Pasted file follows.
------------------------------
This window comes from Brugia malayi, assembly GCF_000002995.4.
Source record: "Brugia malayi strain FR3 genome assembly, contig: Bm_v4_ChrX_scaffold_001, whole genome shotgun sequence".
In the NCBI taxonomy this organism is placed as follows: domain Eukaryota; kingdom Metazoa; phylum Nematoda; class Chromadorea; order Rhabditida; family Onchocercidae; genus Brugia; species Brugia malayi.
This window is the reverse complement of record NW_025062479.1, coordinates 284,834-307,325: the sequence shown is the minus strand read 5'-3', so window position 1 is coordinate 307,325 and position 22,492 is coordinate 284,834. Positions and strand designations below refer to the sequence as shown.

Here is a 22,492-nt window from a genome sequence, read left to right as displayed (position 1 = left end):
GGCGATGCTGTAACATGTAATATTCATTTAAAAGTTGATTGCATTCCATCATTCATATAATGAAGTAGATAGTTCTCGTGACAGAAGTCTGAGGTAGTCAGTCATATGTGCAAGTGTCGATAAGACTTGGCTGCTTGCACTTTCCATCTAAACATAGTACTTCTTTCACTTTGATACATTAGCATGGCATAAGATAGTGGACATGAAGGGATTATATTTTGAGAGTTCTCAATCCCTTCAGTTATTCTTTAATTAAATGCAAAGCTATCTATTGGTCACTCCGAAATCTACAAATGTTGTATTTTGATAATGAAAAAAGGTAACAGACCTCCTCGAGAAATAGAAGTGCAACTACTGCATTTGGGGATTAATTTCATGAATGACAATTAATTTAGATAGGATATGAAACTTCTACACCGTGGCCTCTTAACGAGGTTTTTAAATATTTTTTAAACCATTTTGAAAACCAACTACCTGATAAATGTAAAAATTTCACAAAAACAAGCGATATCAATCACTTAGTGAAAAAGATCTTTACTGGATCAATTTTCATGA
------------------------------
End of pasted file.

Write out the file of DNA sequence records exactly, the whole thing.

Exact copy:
This window comes from Brugia malayi, assembly GCF_000002995.4.
Source record: "Brugia malayi strain FR3 genome assembly, contig: Bm_v4_ChrX_scaffold_001, whole genome shotgun sequence".
In the NCBI taxonomy this organism is placed as follows: domain Eukaryota; kingdom Metazoa; phylum Nematoda; class Chromadorea; order Rhabditida; family Onchocercidae; genus Brugia; species Brugia malayi.
This window is the reverse complement of record NW_025062479.1, coordinates 284,834-307,325: the sequence shown is the minus strand read 5'-3', so window position 1 is coordinate 307,325 and position 22,492 is coordinate 284,834. Positions and strand designations below refer to the sequence as shown.

Here is a 22,492-nt window from a genome sequence, read left to right as displayed (position 1 = left end):
GGCGATGCTGTAACATGTAATATTCATTTAAAAGTTGATTGCATTCCATCATTCATATAATGAAGTAGATAGTTCTCGTGACAGAAGTCTGAGGTAGTCAGTCATATGTGCAAGTGTCGATAAGACTTGGCTGCTTGCACTTTCCATCTAAACATAGTACTTCTTTCACTTTGATACATTAGCATGGCATAAGATAGTGGACATGAAGGGATTATATTTTGAGAGTTCTCAATCCCTTCAGTTATTCTTTAATTAAATGCAAAGCTATCTATTGGTCACTCCGAAATCTACAAATGTTGTATTTTGATAATGAAAAAAGGTAACAGACCTCCTCGAGAAATAGAAGTGCAACTACTGCATTTGGGGATTAATTTCATGAATGACAATTAATTTAGATAGGATATGAAACTTCTACACCGTGGCCTCTTAACGAGGTTTTTAAATATTTTTTAAACCATTTTGAAAACCAACTACCTGATAAATGTAAAAATTTCACAAAAACAAGCGATATCAATCACTTAGTGAAAAAGATCTTTACTGGATCAATTTTCATGA